EU parliament mulls palm oil ban
Brussels, 21 June (Argus) — Members of the European Parliament will consider provisions in revised renewables legislation that could restrict imports of biofuels that drive deforestation, including palm oil.
The parliament is currently considering amendments and is expected to vote on specific provisions in draft renewables legislation in October. The final legal text will need to be agreed with EU member states.
"It is important that we have a provision excluding biofuels [made] from imported raw materials that contribute to deforestation, such as palm oil, from EU member state renewable targets," French socialist Gilles Pargneaux told Argus.
Pargneaux is the vice-chair of the parliament's environment committee. He noted that specific provisions excluding palm oil in the EU's revised renewables legislation come after parliament voted on 4 April for a resolution for the phase out of biofuels associated with deforestation.
"We passed that resolution with a very large majority," he said.
Centre-right Croatian EPP member Marijana Petir noted that her proposed provision avoids any specific mention of palm oil but targets biofuels that have negative effects in terms of indirect land use conversion. The provision, if adopted, would reduce the share of biofuels with calculated emissions greater than 160g of CO2 equivalent. "That means that palm oil is excluded," Petir told Argus.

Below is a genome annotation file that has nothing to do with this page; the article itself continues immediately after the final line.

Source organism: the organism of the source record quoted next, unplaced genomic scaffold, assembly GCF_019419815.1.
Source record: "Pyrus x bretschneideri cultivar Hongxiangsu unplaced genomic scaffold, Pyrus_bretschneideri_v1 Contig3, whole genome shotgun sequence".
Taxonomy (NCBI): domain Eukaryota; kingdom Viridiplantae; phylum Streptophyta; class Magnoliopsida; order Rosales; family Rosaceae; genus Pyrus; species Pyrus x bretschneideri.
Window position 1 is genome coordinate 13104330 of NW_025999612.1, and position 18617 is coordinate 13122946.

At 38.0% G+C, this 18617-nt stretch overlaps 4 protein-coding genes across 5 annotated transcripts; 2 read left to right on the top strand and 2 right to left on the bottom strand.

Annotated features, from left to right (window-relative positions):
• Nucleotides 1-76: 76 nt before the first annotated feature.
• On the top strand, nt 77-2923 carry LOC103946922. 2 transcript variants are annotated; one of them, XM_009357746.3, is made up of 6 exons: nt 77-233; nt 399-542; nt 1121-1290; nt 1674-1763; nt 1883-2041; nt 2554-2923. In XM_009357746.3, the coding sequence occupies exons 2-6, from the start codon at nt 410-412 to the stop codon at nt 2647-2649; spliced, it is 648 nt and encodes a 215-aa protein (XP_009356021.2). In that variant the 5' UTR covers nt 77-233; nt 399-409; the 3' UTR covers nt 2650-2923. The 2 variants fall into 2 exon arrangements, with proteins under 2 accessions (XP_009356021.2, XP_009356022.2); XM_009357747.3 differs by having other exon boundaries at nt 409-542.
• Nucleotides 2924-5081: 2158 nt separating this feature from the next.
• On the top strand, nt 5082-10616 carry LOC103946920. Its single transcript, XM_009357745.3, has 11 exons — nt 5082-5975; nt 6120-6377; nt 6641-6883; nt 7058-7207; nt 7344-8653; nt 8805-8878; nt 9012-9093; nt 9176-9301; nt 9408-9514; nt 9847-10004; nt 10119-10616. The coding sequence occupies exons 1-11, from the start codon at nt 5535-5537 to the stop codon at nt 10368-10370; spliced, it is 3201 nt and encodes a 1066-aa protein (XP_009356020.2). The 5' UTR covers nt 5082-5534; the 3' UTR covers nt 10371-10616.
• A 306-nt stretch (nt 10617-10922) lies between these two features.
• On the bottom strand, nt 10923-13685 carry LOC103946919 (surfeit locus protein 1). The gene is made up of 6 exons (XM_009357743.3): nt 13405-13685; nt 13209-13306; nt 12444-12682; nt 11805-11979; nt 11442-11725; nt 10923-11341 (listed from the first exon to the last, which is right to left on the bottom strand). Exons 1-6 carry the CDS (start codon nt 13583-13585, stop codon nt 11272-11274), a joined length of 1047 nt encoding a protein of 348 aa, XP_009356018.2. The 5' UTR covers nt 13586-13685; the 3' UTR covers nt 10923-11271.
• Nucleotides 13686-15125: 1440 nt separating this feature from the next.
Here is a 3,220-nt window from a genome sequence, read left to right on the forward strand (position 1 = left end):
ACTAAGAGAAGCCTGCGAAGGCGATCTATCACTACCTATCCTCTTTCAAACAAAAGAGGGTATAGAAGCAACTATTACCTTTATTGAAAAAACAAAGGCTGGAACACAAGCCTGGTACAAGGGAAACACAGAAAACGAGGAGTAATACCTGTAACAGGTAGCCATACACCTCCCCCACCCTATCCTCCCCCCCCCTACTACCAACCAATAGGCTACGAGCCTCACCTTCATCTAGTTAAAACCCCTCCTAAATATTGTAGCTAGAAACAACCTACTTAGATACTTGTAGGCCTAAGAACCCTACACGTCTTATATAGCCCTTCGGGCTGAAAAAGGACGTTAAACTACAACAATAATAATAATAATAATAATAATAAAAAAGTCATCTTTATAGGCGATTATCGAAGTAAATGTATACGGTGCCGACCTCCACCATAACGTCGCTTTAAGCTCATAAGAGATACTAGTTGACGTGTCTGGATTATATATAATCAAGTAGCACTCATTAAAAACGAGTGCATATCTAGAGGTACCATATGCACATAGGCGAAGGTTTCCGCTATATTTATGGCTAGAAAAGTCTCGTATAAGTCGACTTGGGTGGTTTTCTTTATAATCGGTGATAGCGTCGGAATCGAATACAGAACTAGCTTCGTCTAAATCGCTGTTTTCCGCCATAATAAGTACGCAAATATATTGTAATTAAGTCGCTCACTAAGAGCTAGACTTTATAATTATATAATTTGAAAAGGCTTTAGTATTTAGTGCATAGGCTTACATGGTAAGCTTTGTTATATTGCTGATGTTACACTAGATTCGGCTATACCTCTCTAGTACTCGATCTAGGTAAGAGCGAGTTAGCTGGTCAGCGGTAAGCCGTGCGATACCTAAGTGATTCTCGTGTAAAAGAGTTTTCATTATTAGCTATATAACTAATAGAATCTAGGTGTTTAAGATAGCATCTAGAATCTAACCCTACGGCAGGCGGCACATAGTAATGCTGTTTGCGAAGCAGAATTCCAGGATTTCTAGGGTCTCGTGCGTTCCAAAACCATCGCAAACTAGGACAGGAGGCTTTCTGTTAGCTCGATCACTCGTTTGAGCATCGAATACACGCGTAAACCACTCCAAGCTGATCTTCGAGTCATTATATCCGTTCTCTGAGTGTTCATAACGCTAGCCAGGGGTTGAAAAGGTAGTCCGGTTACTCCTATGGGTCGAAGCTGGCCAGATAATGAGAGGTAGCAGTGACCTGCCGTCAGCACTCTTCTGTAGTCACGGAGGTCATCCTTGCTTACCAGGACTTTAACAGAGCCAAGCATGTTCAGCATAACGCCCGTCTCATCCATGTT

Specific measures to reduce EU imports of palm oil over sustainability concerns could raise the prospect of unfair discrimination, according to a World Trade Organisation (WTO) counsellor.
"We are WTO-compatible," said French conservative EPP member Angelique Delahaye, adding that any provision restricting palm oil imports should not affect other vegetable oils.
The commission's original proposal does not take account of the links between the biodiesel and agricultural sectors, according to Delahaye. "The 3.8pc cap by 2030, coupled with the lack of incorporation obligations for biofuels, would de facto result in their phase-out shortly after 2020," she said.
"It is time to put into force parliament's resolution. The question is whether we will have the political courage to do it," said European renewable ethanol association (ePURE) secretary general Emmanuel Desplechin.
Both ePURE and the European Biodiesel Board have called for regulatory stability and are guarded against any form of phasing-out food-based biofuels from 2021.